Tom Wolf has been ranked as the nation’s most liberal governor by InsideGov, a website that tracks and analyzes government data.
Wolf, Pennsylvania’s governor, achieved the ranking after being compared to peers based on “public statements, press releases, campaign platforms and voting records to score each governor’s view on important issues.” Butch Otter of Idaho was ranked most conservative.
With Wolf, though, it seems, the ranking is a bit premature. Yes, he’s been through a campaign — and barely tested, either in the primary or general elections. But halfway through his first year in office, at least, he doesn’t have much in the way of accomplishments, liberal or conservative, to factor in. Read more »
In a statement this morning, Philadelphia Police named the two girls — Yvette Gonzalez, 17, of Rhawn Street, and Sabrina Rhoads, 17, of Newberry Street — and the man, 20-year-old Felip Hernandez of Medford N.J., who were pronounced dead on the scene late Wednesday evening when the car they were traveling in reportedly clipped a curb, lost control, smacked into a tree and split in half. Read more »
Former state Sen. Vincent Fumo leaves the James A. Byrne US Courthouse in Philadelphia, secure in the knowledge that he’ll rise again. (AP | Matt Rourke)
In May 1903, as part of a series about American cities, muckraking New York reporter Lincoln Steffans wrote in McClure’s that Philadelphia was regarded as the most corrupt city at that time. Other corrupt cities eagerly pointed the finger at Philadelphia, he noted, “as worse — ‘the worst-governed city in the country.'” Steffans himself acknowledged Philadelphia’s corruption, but felt what distinguished it was that it took place in a city that had access to and experience with reform. Other cities were just as corrupt, but their citizens might not know any better, while Philadelphians seemed to be making a choice. He wrote:
“The people” seem to prefer to be ruled by a known thief than an ambitious reformer. They will make you convict their Tweeds, Mc-Maneses, Butlers, and Shepherds, and even then they may forgive them and talk of monuments to their precious memory…
22-year-old mother Stephanie Dzikowski was killed overnight in Port Richmond, police say. Her 2-year-old daughter was home but uninjured.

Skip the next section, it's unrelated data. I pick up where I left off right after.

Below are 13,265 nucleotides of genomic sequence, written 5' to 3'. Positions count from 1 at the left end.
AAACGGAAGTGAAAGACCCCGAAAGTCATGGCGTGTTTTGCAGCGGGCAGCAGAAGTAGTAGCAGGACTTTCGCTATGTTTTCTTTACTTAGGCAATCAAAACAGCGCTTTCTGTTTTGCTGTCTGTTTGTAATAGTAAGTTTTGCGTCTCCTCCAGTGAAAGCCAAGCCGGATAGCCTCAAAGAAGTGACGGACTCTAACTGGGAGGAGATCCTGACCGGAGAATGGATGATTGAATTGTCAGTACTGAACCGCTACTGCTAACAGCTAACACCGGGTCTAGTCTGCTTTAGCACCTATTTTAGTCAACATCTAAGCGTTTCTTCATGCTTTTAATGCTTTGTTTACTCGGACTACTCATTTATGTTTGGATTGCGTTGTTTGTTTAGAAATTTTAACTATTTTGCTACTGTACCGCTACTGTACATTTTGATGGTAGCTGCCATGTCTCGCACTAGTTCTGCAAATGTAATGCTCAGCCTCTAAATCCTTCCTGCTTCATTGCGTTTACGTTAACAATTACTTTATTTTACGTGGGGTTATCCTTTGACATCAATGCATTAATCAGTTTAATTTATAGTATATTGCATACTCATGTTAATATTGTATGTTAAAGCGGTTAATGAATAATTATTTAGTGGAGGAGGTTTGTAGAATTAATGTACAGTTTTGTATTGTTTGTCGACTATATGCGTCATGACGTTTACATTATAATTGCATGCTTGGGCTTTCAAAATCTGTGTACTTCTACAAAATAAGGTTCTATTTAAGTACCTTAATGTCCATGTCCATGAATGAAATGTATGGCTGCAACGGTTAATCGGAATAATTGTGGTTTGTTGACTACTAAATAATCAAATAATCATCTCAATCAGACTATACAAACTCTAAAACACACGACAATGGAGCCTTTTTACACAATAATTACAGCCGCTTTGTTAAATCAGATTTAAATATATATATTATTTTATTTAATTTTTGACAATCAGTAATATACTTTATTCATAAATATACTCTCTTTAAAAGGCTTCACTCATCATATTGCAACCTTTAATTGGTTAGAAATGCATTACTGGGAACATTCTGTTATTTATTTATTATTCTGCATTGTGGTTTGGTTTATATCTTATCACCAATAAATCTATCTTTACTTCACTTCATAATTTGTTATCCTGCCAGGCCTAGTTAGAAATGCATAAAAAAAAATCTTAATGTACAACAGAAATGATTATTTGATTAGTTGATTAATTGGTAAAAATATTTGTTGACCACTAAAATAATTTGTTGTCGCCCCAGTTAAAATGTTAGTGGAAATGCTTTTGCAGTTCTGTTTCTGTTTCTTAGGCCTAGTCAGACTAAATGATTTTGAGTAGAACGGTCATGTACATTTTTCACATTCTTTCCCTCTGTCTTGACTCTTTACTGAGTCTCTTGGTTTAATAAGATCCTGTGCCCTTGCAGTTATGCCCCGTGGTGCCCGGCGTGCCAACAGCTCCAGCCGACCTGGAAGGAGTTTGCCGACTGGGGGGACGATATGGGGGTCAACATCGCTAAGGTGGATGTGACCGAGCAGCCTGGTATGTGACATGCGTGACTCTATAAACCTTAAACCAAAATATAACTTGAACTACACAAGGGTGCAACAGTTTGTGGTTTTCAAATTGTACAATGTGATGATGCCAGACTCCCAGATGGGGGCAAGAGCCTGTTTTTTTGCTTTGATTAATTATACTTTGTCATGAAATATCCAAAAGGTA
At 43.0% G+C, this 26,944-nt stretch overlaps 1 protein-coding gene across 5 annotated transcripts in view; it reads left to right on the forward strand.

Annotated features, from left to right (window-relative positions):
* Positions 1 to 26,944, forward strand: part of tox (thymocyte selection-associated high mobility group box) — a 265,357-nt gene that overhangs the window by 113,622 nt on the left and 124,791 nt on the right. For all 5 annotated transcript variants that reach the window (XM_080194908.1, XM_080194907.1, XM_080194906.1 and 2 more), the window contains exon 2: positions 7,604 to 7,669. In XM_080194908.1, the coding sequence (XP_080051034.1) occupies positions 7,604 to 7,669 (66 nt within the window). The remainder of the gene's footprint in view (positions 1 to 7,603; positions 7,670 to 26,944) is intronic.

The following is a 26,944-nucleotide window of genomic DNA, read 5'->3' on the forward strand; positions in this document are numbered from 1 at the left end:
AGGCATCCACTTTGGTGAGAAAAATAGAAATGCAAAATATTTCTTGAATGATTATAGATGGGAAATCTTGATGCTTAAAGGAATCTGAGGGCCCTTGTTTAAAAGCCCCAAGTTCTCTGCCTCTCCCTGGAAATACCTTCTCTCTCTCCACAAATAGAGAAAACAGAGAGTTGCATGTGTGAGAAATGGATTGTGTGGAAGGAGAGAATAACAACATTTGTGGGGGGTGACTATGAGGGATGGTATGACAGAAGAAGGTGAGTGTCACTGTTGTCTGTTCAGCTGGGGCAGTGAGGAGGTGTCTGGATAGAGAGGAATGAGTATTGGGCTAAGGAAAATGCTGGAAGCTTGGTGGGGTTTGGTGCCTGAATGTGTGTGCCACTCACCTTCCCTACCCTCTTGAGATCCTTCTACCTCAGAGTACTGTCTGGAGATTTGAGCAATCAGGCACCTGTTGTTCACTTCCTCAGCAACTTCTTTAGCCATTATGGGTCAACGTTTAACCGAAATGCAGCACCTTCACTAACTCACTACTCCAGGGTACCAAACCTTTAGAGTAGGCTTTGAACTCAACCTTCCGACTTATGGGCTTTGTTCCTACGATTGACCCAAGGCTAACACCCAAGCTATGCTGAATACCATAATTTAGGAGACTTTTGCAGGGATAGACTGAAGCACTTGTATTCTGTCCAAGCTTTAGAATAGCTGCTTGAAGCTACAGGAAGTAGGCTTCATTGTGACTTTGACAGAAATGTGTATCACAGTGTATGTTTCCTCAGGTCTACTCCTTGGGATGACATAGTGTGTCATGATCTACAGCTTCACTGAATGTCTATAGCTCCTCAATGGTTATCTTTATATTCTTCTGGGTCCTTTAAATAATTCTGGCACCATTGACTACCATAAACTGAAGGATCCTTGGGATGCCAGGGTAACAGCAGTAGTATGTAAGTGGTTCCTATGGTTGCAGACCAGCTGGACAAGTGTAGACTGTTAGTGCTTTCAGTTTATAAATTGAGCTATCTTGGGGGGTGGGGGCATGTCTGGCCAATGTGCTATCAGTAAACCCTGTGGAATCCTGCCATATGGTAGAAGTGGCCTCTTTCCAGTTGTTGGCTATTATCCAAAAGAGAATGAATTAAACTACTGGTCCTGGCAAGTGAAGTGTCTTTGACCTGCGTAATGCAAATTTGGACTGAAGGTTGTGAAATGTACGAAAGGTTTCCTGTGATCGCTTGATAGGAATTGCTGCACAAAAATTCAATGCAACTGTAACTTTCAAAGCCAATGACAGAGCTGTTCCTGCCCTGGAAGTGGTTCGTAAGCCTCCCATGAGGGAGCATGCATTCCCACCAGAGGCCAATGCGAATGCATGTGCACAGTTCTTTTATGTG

“Neighbors here in the 3000 block of Aramingo Avenue say they heard a single shot around 11 p.m., and found 22-year-old Stephanie Dzikowski shot dead in her upstairs bedroom,” KYW reports. “Her 2 year-old daughter was in the house but uninjured.” Read more »
Philadelphia police now say the 5-year-old girl abducted from a North Philadelphia home by an intruder was also sexually assaulted.
The incident happened Tuesday morning in the Hartranft section of the city. Cops say a man entered a home on N. Hutchinson Street through a window and took the girl. The victim told police the man took her by the hand, led her outside and began kicking and punching her in the home’s backyard. Read more »
It is a sad time for all of us in the media game: We are just one week away from the end of The Daily Show with Jon Stewart. Whose bits will we aggregate now? (Okay, John Oliver, but he’s only once a week.)
It’s actually kind of sad. Stewart is leaving just as the 2016 presidential race is heating up. And this year’s primary has already been hilarious thanks to the antics of one Donald Trump. Fortunately, Stewart — who has had some great Philadelphia jokes over the years — last night weighed in on Atlantic City’s most famous casino mogul. Read more »
Some good news in all those panic-inducing stories about preparations for the pope’s visit: USA Today reports the Philadelphia International Airport seems to be on pace in its readiness for the influx of travelers it expects that weekend.
“We are talking with airlines that service PHL about their anticipated passenger loads. As of now we expect an estimated 20 percent to 25 percent more passengers than usual,” said airport spokeswoman Mary Flannery. “This would be comparable to a very busy Thanksgiving.” Read more »
Well, Forbes has published its 2015 list of the Top Colleges in the U.S., and it’s bound to cause some consternation among status-conscious grads hereabouts, given what New York Times columnist Frank Bruni has called these rankings’ “quasi-biblical power.” Alas, the only local school to crack the Top 10 was Swarthmore, weighing in at number seven. (True, Princeton stands in fourth place, but we can never quite decide whether it’s “local” or not.)
For the curious, here are the Top 10 in order: 1) Pomona College; 2) Williams College; 3) Stanford; 4) Princeton; 5) Yale; 6) Harvard; 7) Swarthmore; 8) Brown; 9) Amherst; and 10) MIT. In case you’re wondering, these are Forbes’s all-around rankings, based, it says, in this “new age of return-on-investment education,” on “outcomes.” Factors taken into account include low student debt, student satisfaction, and four-year graduation rate.
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